Moses did not fade. That is the accolade the Torah gives him at the end of his long and eventful life:
Moses was a hundred and twenty years old when he died, yet his eyes were undimmed and his natural force unabated. (Deut. 34: 7)
Somehow Moses defied the law of entropy that states that all systems lose energy over time. So do people, especially leaders. The kind of leadership Moses undertook – adaptive, getting people to change, persuading them to cease to think and feel like slaves and instead embrace the responsibilities of freedom – is stressful and exhausting. There were times when Moses came close to burnout and despair. What then was the secret of the undiminished energy of his last years?
The Torah suggests the answer in the very words in which it describes the phenomenon. I used to think that “his eyes were undimmed” and “his natural force unabated” were simply two descriptions, until it dawned on me that the first was an explanation of the second. Why was his energy unabated? Because his eyes were undimmed. He never lost the vision and high ideals of his youth. He was as passionate at the end as he was at the beginning. His commitment to justice, compassion, liberty and responsibility was unyielding, despite the many disappointments of his forty years as a leader.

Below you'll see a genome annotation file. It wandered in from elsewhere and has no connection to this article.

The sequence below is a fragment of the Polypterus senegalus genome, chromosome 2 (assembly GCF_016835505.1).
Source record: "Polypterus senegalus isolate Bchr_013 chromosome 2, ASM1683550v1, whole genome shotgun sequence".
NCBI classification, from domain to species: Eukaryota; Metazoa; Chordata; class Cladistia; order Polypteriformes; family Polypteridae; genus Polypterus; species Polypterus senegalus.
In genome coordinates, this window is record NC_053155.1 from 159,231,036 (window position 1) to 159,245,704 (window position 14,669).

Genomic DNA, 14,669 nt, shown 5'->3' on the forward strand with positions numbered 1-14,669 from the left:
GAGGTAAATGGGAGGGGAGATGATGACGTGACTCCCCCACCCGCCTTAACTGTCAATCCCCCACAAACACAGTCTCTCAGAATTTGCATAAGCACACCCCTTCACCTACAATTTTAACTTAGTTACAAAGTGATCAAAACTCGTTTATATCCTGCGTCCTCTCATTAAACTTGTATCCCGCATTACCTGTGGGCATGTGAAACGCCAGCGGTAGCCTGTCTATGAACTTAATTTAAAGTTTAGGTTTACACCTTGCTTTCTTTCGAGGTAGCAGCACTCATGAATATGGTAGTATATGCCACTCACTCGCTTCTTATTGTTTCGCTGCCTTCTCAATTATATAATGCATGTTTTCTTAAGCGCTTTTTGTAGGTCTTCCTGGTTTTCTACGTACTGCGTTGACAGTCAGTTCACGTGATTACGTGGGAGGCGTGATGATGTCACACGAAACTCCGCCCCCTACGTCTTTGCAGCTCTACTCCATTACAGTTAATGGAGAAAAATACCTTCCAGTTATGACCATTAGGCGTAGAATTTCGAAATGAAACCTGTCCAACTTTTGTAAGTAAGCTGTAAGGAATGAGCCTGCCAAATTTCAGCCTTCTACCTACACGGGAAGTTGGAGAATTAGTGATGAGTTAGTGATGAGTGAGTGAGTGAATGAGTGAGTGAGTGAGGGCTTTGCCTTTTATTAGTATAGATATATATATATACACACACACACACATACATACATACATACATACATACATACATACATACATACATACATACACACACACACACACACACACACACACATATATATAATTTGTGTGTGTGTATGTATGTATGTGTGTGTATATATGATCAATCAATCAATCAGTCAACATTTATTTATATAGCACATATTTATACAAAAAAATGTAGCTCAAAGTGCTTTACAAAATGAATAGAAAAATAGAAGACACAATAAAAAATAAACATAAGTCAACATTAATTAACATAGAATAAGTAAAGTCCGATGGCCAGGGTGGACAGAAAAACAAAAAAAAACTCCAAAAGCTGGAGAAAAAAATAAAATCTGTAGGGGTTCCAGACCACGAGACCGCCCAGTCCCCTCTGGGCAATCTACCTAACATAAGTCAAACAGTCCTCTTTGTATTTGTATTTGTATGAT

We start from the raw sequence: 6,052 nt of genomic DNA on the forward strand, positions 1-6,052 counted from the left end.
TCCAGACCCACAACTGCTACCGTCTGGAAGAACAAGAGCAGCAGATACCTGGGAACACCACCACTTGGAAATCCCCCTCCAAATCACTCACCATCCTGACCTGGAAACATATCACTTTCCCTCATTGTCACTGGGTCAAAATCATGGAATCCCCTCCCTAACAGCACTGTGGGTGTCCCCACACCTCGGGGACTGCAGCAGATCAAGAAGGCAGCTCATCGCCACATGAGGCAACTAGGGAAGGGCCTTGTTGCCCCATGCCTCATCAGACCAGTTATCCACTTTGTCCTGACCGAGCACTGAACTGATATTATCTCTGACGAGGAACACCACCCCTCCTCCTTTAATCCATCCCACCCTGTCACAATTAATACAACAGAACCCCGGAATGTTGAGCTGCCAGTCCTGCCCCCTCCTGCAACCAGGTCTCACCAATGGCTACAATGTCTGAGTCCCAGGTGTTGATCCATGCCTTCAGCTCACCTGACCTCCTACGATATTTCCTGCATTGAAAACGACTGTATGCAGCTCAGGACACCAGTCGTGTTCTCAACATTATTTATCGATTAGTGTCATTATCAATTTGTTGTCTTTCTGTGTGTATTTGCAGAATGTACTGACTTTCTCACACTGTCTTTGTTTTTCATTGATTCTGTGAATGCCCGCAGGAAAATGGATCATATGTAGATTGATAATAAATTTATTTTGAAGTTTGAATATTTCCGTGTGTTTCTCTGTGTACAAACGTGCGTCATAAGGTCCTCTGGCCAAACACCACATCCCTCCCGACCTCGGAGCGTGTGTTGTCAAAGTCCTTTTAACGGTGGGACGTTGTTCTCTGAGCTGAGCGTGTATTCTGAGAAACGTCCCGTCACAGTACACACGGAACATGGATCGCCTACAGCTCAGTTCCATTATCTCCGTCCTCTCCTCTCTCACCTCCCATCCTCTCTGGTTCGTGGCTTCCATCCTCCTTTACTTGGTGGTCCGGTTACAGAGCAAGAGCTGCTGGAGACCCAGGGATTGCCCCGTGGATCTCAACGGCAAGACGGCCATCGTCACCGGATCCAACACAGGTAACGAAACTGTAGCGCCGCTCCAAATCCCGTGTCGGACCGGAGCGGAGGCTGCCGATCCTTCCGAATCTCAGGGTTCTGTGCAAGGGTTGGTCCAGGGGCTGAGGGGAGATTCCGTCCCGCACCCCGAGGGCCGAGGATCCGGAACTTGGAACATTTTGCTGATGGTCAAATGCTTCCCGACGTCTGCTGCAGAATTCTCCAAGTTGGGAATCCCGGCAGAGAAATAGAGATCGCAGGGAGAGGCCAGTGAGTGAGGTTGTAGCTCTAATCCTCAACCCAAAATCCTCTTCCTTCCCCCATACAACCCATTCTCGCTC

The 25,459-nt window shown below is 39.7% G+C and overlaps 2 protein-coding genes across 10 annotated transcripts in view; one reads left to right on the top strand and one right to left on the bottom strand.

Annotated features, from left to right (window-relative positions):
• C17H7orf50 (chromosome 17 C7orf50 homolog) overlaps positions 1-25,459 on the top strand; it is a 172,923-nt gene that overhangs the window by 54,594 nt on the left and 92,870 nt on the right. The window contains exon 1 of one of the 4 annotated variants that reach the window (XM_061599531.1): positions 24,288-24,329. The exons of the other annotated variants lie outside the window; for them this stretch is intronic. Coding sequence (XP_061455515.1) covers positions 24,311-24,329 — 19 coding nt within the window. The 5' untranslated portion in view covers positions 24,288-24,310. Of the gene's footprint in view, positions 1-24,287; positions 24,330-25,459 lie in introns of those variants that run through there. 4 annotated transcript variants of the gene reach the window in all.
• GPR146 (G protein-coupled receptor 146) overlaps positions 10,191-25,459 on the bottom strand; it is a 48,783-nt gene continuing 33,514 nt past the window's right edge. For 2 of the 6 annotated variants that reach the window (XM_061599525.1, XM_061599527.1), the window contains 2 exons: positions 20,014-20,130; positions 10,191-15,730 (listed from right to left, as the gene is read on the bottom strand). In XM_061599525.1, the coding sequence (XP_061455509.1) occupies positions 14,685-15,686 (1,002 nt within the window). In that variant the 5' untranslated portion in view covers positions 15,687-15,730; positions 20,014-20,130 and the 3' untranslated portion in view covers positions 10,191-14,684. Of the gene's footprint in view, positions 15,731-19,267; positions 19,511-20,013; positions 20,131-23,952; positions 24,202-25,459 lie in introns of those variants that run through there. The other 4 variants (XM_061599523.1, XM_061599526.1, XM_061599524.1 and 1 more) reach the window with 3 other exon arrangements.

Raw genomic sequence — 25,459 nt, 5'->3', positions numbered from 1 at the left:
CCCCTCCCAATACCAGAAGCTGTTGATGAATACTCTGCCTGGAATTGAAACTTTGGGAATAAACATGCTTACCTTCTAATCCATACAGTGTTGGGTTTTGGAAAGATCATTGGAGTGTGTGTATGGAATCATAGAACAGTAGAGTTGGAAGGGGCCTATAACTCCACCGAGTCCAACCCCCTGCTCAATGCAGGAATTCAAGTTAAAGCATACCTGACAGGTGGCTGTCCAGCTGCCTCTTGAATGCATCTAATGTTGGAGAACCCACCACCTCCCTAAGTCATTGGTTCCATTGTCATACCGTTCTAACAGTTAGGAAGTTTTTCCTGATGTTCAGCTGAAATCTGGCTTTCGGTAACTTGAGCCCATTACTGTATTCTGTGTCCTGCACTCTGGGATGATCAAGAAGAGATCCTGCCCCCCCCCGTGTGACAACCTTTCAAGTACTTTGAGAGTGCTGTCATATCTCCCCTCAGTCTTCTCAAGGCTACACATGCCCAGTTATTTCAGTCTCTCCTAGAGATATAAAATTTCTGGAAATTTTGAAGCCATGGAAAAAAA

The moral is clear: If you want to stay young, never compromise your ideals.
I still remember, as clearly as if it happened yesterday, a bruising experience I had almost forty years ago as I was starting my studies to become a rabbi. Whenever a congregation needed someone to give a sermon or take a service – their own rabbi was ill, or taking a holiday – I volunteered. It was often arduous and thankless work. It meant being away from home on Shabbat, preaching to a three-quarters empty synagogue, and more often than not being taken for granted. I once voiced a complaint to the rabbi of one of these communities whose place I had temporarily taken. “So,” he said, “you are an idealist, are you? Well, let’s see where that gets you.”